Eye drops, ointments, intravitreal eye injections and sustained release implants are all common methods of delivery for medication to the eye. They differ in the route in which they are administered.
Systemic routes of treatment, in the form of pills (oral route) and intravenous injections, are rarely used because most of the medication is blocked by the blood-brain barrier and does not get inside the eye. In addition, high doses of systemic medications increase the chances of systemic complications.
The objective for all methods of delivery is to maximize the amount of medication that reaches the site or target tissue and minimize side effects in the rest of the body. Some delivery methods that work for one eye problem will not work for others.
Eye drops are commonly used to treat eye infections, allergies, glaucoma, inflammation, and to provide lubrication for dry eyes. Eye drops are great for anything affecting the outside of the eye and have some difficulty penetrating the eye.
The conjunctiva, cornea, and sclera are most effectively treated with solution or suspension eye drops. The difference between the two is particle sizes. A solution has extremely small molecules which makes it clear. A suspension has larger particles that makes it look cloudy.
Application tip: Each eye drop has a volume of about 32 microliters. ( A microliter is one millionth of a liter). The surface of the eye will accommodate only about 28 microliters. That means that one eye drop is more than the amount needed to cover the surface of your eye. So, if you need to instill two drops in your eye, wait about 5 minutes for the first drop to be absorbed before applying the second; otherwise, that second drop will just run down your cheek and be wasted.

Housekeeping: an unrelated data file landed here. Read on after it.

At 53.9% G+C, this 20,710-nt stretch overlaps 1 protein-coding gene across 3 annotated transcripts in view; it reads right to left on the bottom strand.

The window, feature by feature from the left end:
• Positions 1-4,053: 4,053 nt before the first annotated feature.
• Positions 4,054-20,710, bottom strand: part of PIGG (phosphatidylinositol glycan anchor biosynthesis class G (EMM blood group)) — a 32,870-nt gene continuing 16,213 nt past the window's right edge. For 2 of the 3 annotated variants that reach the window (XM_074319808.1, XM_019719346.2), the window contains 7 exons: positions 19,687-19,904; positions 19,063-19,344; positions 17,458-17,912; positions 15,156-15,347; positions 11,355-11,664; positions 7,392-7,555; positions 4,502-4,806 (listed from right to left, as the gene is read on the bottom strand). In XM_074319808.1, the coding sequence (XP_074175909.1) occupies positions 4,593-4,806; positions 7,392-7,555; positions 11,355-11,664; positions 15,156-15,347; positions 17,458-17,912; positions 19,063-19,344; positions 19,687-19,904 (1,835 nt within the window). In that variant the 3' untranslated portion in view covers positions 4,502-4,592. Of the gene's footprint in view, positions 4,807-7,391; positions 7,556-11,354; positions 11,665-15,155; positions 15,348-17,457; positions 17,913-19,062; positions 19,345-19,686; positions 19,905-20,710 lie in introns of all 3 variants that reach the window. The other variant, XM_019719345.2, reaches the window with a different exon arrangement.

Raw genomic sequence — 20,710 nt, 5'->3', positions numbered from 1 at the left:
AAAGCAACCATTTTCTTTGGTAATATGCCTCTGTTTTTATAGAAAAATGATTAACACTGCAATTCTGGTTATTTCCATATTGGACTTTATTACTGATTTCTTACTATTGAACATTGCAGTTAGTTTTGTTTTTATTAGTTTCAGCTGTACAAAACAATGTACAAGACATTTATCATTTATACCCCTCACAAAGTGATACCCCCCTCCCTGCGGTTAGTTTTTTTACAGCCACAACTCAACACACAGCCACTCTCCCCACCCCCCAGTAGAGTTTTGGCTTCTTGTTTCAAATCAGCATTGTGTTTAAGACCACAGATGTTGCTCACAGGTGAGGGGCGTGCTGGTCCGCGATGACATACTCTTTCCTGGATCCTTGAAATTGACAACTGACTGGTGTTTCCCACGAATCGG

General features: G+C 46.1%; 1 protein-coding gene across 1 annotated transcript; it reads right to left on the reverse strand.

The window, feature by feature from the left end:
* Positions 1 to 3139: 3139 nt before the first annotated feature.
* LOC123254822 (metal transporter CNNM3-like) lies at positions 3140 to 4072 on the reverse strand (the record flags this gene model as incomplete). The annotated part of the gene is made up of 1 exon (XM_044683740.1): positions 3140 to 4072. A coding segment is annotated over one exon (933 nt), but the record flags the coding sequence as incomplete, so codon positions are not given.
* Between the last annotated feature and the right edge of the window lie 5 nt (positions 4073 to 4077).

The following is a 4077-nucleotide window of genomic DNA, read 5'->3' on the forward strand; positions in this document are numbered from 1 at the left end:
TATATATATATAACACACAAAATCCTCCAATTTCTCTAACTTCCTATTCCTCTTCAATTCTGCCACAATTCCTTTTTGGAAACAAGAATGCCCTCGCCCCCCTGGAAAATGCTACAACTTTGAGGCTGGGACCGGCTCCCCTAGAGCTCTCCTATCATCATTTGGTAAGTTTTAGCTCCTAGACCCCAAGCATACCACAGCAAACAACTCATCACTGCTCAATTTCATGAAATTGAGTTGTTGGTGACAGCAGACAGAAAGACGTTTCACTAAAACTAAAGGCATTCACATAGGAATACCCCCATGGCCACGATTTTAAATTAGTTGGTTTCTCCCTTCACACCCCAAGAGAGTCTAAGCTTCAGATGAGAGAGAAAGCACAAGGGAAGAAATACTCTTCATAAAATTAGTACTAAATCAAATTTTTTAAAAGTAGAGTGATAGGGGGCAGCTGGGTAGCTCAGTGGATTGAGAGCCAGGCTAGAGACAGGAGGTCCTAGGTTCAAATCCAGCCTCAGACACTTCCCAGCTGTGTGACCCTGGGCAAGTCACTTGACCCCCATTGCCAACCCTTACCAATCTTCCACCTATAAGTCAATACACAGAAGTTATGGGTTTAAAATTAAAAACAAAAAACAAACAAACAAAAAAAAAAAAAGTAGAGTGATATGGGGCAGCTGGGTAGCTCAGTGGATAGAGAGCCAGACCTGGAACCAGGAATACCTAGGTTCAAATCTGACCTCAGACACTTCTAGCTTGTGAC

Contact lenses and collagen shields soaked in antibiotics are also delivery methods for treating corneal infections. They act as a reservoir.
Ophthalmic ointments simply last longer than drops. Ointments are in a semisolid form that melts when applied. Your body heat makes the ointment melt and cover your eye.
Eye ointments are the preferred delivery method for treating eye lid problems and for nighttime applications of medicine that should have longer contact with the eye surface. Ointments are greasy and difficult to apply but are preferred for infants and very young children because they can be instilled more reliably and remain in the eye for longer.
These injections are used to treat problems with the retina. Eye drops, ointments, IV solutions, and oral medications will not penetrate the blood brain barrier and reach the retina. The only way to get medication to the retina is to inject it into the vitreous humor and allow the medications to diffuse to the retina.
Intravitreal injections are used to deliver anti-VEGF medication for the treatment of wet macular degeneration.
Durysta is now injected to treat glaucoma.
Sustained Release Drug Delivery Systems
This is a subtype of intravitreal injection that lasts long-term and reaches the retina. A small biodegradable device is injected into the eye where it releases medication over many months and then biodegrades. Currently these delivery systems are available for intraocular pressure-reducing medication for glaucoma (Durysta) and steroid treatment for retinal vascular occlusions (Ozurdex, Iluvien).